Space has both mobility and fixity aspects. Capital's production of space is characterized by its requirement for spatial mobility (which has been stressed so far) as well as spatial fixity. Although capital seeks to overcome space through the use of space shrinking technologies, technology defined spatial constraints exist (and this applies to multinational companies), but some fractions (e.g., real estate capital) are more spatially constrained than others (e.g., money capital). The need to reduce the cost/time of movement between spaces of production, between the spaces of production and spaces of consumption, and between workplaces and living places remains, which means that the production and reproduction of capital is indeed location bound. In terms of production only, capital (in the form of means of production) and labor (of different types) must be brought together in space. Spatial expression of this is imperative, for example, a factory at one scale and an industrial city at another and an industrial region at a higher scale. It is true that from the standpoint of capital as a whole (i.e., capital in general), free spatial mobility of labor is a necessary condition, so that labor is available in the spaces where capital needs them. But the situation is different for individual fractions of capital (e.g., individual firms) located in specific places. They need a stable reliable captive labor force which is accessible on a daily basis. Capital is also dependent on an industrial reserve army (an army of unemployed and underemployed people) in situ in order to control those who are employed and keep local wages down. All this means that capital 'may' support basic reproduction processes such as education and health, geared toward production and preservation of labor supply 'within' a given space. This also means that capital may support state policies to constrain free mobility of labor in space. Like capital, labor (as a variable capital) has a need for certain degree of fixity. It is locally dependent for the satisfaction of many of its needs. Labor needs to find and work for an employer 'within' a circumscribed space; and women and child laborers tend to be particularly spatially circumscribed. Labor makes use of social and physical infrastructures, including institutions of community and social network and state regulatory institutions, none of which is easily substitutable and portable in space. Thus, urbanization of capital–spatial concentration of productive forces – including social and physical infrastructures in specific places – is an inherent tendency in capital. The need to minimize the cost of movement of commodities promotes agglomeration of production and spatial concentration of specific fractions of capital such as textile capital or IT capital within a few large urban centers (the concentration effect of capital). We know this from the attempt of different capitals to locate close to one another to minimize costs of movements of inter mediate products, to take advantage of a large labor pool within a definite space and to share knowledge. Agglomeration is about reducing cost and time of spatial movement.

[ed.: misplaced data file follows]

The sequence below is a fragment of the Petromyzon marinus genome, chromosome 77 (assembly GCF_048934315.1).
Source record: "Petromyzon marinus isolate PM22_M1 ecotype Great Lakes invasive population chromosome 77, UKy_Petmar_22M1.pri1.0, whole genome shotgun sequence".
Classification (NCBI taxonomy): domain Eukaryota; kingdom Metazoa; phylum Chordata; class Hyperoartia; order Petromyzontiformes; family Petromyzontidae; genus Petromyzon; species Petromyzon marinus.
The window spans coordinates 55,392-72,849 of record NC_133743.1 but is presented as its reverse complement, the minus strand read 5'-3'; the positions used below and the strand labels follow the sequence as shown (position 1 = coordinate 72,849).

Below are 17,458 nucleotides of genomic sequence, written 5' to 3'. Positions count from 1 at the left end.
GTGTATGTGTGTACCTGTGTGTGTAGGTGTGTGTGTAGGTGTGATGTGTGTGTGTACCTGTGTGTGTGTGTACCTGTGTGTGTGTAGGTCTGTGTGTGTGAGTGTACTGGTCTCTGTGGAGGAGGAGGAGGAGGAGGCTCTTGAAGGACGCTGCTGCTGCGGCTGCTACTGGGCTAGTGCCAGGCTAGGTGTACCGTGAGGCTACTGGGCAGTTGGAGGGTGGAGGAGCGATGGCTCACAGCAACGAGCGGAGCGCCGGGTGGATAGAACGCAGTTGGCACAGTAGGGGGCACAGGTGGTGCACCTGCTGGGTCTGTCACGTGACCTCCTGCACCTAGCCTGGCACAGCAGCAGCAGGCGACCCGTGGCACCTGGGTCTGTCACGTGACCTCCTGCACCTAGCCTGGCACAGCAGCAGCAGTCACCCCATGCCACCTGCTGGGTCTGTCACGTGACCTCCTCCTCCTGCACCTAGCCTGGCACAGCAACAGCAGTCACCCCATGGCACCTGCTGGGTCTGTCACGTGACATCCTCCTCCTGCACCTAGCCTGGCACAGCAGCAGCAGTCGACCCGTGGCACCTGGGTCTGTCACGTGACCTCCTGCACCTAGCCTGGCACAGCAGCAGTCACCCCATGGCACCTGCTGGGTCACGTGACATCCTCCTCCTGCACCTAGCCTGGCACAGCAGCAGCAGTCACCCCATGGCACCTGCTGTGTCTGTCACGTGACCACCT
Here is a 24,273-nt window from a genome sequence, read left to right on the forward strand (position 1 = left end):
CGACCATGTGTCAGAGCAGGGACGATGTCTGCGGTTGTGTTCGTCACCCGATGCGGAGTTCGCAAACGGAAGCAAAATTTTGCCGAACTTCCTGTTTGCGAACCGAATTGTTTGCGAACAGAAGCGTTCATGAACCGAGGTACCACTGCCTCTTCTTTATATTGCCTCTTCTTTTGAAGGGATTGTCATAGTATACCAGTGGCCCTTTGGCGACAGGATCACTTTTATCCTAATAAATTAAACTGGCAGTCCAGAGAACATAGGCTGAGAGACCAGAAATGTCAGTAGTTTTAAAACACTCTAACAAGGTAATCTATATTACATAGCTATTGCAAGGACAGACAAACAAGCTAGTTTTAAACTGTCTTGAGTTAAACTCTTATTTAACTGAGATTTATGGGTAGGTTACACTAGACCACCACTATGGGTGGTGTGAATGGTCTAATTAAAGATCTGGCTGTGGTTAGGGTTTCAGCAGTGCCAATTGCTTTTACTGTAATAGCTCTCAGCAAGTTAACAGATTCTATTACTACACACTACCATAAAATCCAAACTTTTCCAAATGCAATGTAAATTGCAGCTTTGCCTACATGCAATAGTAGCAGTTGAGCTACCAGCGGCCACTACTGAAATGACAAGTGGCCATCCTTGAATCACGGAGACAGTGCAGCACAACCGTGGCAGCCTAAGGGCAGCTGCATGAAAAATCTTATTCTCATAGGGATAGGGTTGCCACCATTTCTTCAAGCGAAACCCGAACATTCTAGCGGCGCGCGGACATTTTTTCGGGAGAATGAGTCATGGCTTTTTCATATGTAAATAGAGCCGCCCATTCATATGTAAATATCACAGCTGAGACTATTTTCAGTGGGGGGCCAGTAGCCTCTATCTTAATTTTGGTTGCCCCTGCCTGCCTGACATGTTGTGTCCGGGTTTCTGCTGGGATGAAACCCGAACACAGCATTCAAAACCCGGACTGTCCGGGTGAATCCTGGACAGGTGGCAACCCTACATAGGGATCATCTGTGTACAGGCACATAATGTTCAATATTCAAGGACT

There are limits to spatial concentration/agglomeration, however, in part because spatial concentration of workers is conducive to labor struggle which threatens profit rates, and this may lead to capital moving out. Also, revolution in technologies can liberate production and consumption from their local roots, so the spatial constraints of the past become less stringent. This makes the boundaries of urban/regional economies porous and unstable. In addition, transformation in capitalist organization – multinational corporations (MNCs), rise of financial capital, etc. – may permit control over progressively larger spaces by capital. To the extent that the production of a distinct efficient spatial landscape for/of capital itself promotes greater profit making activities, this produces surplus of capital, the overaccumulation problem (discussed later) putting pressure on some capital to leave for profitable opportunities elsewhere or even to pull in laborers from elsewhere to depress local wages by increasing the labor supply. Labor also follows a similar logic. If wages are not adequate here, labor may want to move there, a type of behavior that fits in with the needs of capital in general to coordinate supply and demand of labor power in space but that may hurt specific fractions of capital which tend to be more spatially constrained. Thus while capital and labor require and realize fixity, they, beyond a point, are vulnerable to the imperative of mobility.

In order to address this tension between the need for fixity and the need for mobility on the part of capital and labor, a regional cross class alliance between them may develop. It is usually organized through the state to protect the investment in place bound physical and social infrastructures and to promote further accumulation within given territories (e.g., attracting extra local capital). Different fractions of capital and labor have differential stake in the territory depending on the nature of their assets. Land developers, like state functionaries dependent on local tax base and local votes, have greater stake in the regional space economy, because they are less mobile and may be forced to buy local labor peace and skills through compromise over wages and working conditions. Fractions of labor that have through struggle or out of scarcity managed to create spaces of privilege will also support the alliance. The community, regional and national level boosterism may be used as an ideology to strengthen the alliance. What is observed is spatial competition between cities, regions, and nations, that is, between different spaces of capital accumulation at different scales, for inward investment, which threaten to supplant (international) class struggle between capital and its oppositional other. Capital's action/logic thus leads not only to spaces of economy but also to spaces of politics.